Looking into the heart of glass

SCHOTT uses modeling and simulation to further develop its processes and products in a strategic manner – by experimenting on the computer. One of the most exciting topics of the future is multiscale materials modeling, says simulation expert Dr. Christoph Berndhäuser.

The starting point is that the many different processes during which material properties form take place on broad spatial and temporal scales. Values such as temperature or stresses can be modeled in the meter to millimeter region on the macroscale. Microstructural, atomistic or even electron-based modeling extends all the way to below the nanometer level, however. These calculations today still reach their limits for industrial applications. It is research’s goal to gradually step down to the various levels in order to ultimately tie them into a consistent multiscale model and thus be able to describe and predict material characteristics in a more comprehensive manner.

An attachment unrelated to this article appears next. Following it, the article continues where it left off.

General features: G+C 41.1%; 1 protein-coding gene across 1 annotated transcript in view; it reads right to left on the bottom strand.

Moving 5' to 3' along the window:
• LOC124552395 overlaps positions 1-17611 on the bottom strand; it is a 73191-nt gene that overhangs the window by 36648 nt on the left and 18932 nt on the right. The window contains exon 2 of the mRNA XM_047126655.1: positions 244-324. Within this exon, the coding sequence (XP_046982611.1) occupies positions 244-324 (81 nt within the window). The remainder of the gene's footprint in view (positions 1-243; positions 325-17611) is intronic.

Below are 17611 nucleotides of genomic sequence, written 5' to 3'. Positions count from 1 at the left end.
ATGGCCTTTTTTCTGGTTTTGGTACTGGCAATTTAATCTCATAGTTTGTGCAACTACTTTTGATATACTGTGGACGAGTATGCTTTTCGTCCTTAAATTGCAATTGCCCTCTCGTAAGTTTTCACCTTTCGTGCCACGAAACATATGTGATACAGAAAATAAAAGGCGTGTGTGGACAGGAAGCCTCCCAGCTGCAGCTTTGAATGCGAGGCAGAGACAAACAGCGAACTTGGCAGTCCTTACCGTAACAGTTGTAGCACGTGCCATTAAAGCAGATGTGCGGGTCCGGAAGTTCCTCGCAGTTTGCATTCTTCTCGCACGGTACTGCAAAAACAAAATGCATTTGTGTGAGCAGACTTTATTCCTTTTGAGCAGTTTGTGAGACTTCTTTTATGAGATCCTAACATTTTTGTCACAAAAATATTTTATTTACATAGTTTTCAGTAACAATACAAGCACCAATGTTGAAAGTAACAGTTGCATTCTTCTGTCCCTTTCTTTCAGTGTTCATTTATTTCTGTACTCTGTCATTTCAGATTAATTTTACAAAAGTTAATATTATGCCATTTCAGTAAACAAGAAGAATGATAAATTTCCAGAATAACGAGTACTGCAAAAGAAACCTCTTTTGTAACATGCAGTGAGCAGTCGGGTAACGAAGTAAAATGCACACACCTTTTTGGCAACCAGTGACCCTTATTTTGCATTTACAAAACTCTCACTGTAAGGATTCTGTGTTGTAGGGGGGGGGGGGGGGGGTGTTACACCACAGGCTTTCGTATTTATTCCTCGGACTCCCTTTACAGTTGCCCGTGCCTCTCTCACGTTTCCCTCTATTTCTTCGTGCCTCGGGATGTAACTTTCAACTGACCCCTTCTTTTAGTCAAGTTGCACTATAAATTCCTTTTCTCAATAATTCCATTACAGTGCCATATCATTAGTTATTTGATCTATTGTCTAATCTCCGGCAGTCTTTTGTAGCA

“We at SCHOTT are extremely active in this area and work on topological models. These provide information on different glass structures, which already enables us to successfully describe different glass properties,” says Dr. Berndhäuser.

“We are already able to successfully describe different glass properties with the help of topological models.” Dr. Christoph Berndhäuser

Dr. Christoph Berndhäuser studied and earned his Doctorate degree in mechanical engineering at the RWTH Aachen. As Head of Simulation in the central Research and Development department of SCHOTT, he is also responsible for the Materials Modeling Project.

February 1st, 2017


William James
Advanced Optics
SCHOTT North America, Inc.